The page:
By Steve Schumacher
Over my years of working at companies all over North America, there have been a number of constants. One of them is that most managers get moved into management because of their technical skills and not interpersonal or leadership skills.
Another constant is that having outstanding technical skills has no bearing on whether or not you will be a good leader of people. They are two completely different skill sets. Often what has happened is the company has lost a good technical person and now has a questionable leader.
Among the issues that arise with this situation is that managers feel like a fish out of water. They are not supposed to be doing the work itself anymore, and they may not have solid managerial skills. Just like all people, the manager tends to gravitate to what their comfort zone is – technical ability. He/she starts to micromanage employees and not letting go of the work that they know so well.
Micromanaging tends to be more negative than positive. It may get you results in the short term, because you probably know the job better than your employees. However, in the long run it causes you more stress, decreases the risk taking of your employees, and erodes the motivation of your employees also. Keep this thought in mind – once you move into management, it is your job to be a leader of people, not an expert in what the job entails.
So, how do you let go of your technical skills, become a leader, and still have confidence that the job will get done right?
Here are a few tips:
Knowledge transfer. As a manager, it is a fundamental responsibility to give your employees the tools to do their jobs well. If you have the knowledge they need, you must find a way to transfer that knowledge to them.
Create a description of what a successful employee in your department does on a frequent basis. Make it as specific and measurable as possible. Get some of your employees involved in creating this model of success. When you have a pretty good picture of what success looks like, do an assessment of each of your employees’ current skill levels.
When you have those two pieces of information, you will see a gap between where your employees currently are and where they need to be. It will not be the same for each employee and it will force you to adapt your training to each employee’s needs, instead of one big blanket training program.
Coaching. Now that you have given employees the tools they need to do the job, your responsibility shifts from training to coaching. Spend time with your employees to see how they are implementing the skills you educated them on.
In order to make the skill of coaching most effective, you have to build trust with employees. Getting to know them and being a good listener will help build trust. When employees trust you, they will listen to your coaching comments and work hard at making the changes you suggest.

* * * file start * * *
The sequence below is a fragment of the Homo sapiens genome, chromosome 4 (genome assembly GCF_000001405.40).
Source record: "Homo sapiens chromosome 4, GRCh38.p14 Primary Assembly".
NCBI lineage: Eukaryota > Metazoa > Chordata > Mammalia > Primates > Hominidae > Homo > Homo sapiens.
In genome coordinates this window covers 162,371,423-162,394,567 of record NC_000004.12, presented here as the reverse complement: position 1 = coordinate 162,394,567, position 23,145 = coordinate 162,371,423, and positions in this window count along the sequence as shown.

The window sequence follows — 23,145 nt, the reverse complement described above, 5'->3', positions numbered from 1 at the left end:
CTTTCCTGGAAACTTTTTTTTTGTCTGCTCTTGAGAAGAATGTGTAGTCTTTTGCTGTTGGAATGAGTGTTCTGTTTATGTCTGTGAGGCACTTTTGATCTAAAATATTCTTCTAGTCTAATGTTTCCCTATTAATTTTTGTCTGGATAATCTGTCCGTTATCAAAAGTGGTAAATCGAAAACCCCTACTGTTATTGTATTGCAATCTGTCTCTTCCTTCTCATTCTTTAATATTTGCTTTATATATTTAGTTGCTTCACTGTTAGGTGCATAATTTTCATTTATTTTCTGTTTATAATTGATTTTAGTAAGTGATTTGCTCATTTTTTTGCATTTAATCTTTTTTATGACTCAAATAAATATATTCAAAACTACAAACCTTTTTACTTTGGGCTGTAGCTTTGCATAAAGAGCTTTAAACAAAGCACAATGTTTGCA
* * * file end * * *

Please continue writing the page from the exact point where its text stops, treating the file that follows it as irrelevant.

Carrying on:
Catch them doing it well. At this point you have identified what your employees need to know, given them that knowledge, and have begun coaching them in implementing those skills. At this point, your focus shifts to creating consequences for your employees performing well.
Again, this requires that you spend time with your employees. If you have done your job of training well, there will be multiple occasions where your employees do things right. When you see them doing it well, you need to verbalize it to them. Stored up praise does no good at all – tell them specifically what they did well and what impact it has on you and the organization.
Doing that consistently will let your employees know that what they do well matters to you. A lot of managers think that their job is to primarily correct poor performance. Remember this – it is easier for people to repeat what they do well vs. stop what they do not do well. So, your job is to tell them what they do well.
At this point, you have laid a solid groundwork for you to leave your employees alone and let them do the jobs your hired them to do. You should feel confident that you have identified the skill gaps, filled those gaps, coached for improvement, and recognized what is going well.
Of course, change is a constant, so do not feel like your job as a leader is done forever. You need to constantly pay attention to skill gaps, training, coaching, and pats on the back. That is your job now – being a leader of people.
Steve Schumacher is a management consultant, trainer and public speaker with more than 25 years of experience in numerous industries throughout North America, including aggregates operations. He can be reached at [email protected].